Learn about who invented the PC. Most people don't know the answer, although no other gadget has completely transformed the world like the personal computer has. With personal computer systems, or PCs, affecting everything from big business to education, knowing a little more about the evolution of personal computers can promote an appreciation for how far they've come.
As with many technological inventions, many individuals made contributions toward a single device. Inventors, engineers and research companies helped make computers smaller while still expanding their power and capacity. In the beginning, it took trained people to use computers, and they were not readily available to anyone besides companies and government agencies.
So, perhaps the best way to answer the question "Who invented the PC?" would be to present the contributions of these individuals and companies in the form of a timeline:
1950: The simple mechanical brain was invented by Edmund C. Berkeley, and it was about 4 feet wide. It did math sums and was touted as an "electronic brain." This brain even had a name-Simon.
1955: Edmund C. Berkeley also developed the Geniac, a more powerful personal computer, for his company, Berkeley Enterprises. It was affordable, but still quite limited. It was known for being able to play tic-tac-toe, among other basic math functions.
1965: The Digital Equipment Corporation's PDP-8 was a hit with amateur computer enthusiasts, although it cost $18,000.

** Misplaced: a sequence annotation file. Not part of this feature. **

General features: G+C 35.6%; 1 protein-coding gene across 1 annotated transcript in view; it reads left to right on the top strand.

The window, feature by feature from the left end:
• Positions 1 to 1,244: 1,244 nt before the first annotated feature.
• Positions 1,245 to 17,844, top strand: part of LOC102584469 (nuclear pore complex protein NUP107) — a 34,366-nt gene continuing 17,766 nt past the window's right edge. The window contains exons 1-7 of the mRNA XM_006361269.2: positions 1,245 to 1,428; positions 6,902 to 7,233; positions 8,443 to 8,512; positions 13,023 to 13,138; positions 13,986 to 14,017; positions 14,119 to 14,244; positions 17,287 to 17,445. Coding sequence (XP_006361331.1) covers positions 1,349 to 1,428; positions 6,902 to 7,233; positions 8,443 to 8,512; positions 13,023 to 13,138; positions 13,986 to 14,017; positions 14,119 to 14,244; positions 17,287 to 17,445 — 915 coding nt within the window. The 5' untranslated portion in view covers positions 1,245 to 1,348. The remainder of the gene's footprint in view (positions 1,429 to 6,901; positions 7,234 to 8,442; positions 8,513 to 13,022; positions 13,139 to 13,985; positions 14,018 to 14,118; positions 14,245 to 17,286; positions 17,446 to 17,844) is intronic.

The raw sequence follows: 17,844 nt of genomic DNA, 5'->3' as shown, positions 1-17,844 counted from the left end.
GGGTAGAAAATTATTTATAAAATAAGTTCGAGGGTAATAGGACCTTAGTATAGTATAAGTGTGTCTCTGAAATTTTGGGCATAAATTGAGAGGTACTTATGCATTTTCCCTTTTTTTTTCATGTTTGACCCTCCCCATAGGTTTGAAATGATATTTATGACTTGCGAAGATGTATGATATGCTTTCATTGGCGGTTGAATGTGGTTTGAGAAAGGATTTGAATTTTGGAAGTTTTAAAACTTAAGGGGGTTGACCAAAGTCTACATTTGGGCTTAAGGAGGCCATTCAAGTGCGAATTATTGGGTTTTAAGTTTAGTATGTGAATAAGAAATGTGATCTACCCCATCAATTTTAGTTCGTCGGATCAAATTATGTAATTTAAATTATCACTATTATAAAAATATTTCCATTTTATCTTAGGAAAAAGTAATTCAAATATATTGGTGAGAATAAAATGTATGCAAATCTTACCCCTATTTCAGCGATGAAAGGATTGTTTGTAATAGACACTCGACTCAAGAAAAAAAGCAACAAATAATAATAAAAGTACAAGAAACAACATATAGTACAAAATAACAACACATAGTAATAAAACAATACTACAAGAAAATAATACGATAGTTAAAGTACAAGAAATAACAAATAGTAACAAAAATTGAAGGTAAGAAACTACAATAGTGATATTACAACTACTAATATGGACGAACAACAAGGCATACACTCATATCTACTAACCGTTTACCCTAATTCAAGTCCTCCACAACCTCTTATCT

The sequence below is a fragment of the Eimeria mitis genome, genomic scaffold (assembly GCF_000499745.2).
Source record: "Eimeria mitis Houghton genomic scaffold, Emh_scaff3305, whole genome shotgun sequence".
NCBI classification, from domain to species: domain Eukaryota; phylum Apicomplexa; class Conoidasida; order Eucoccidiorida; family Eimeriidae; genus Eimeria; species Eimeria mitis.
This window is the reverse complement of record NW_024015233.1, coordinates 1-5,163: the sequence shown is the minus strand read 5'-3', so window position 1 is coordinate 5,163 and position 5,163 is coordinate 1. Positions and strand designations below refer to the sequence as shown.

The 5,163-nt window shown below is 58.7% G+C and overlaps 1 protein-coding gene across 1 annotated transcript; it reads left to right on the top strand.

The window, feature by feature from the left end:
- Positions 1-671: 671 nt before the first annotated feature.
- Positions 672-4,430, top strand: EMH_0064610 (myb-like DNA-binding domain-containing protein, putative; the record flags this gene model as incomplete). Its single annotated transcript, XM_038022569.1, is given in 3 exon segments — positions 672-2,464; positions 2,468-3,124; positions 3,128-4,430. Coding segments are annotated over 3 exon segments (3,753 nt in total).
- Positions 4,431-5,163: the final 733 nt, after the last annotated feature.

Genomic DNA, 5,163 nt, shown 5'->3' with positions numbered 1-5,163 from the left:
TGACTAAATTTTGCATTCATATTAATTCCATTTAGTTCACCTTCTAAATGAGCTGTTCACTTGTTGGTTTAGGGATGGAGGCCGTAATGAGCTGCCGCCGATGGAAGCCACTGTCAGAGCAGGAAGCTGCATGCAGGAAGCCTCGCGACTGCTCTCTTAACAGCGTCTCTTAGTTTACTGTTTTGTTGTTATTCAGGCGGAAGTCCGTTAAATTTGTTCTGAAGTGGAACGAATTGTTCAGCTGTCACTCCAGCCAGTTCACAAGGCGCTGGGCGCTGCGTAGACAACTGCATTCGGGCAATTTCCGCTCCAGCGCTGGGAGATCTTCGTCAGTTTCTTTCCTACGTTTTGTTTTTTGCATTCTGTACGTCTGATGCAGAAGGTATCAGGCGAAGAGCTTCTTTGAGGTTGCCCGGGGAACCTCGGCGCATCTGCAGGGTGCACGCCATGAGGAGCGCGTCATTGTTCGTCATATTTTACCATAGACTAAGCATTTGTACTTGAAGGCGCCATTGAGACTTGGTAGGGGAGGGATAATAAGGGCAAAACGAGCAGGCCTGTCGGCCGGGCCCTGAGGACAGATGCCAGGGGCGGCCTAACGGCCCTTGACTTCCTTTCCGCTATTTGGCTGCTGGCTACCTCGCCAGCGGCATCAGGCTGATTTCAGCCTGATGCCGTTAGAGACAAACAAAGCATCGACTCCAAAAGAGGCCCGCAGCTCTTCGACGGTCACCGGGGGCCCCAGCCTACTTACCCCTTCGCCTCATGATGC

1972: The HP 9830 was marketed to scientists and other tech specialists and featured a keyboard and small output screen.
1975: While the MITS Altair is often mistakenly credited to be the first personal computer, it was preceded by plenty of other worthy contenders. However, the Altair was the most successfully marketed personal computer to date, and its affordability and ease of use made it appealing to the home computer hobbyist. Among the Altair's fans were Bill Gates and Paul Allen, who wrote the Altair BASIC programming language, which was Microsoft's first big project.
1977: Enter Steve Jobs and Steve Wozniak. The famous Apple II makes its appearance as a mass-produced computer that found its way into homes and businesses across the country. Key features included interactive graphics rather than switches and simple LEDs.
1981: The release of the IBM PC helped make "personal computer" a household word and set the new standard for sales.
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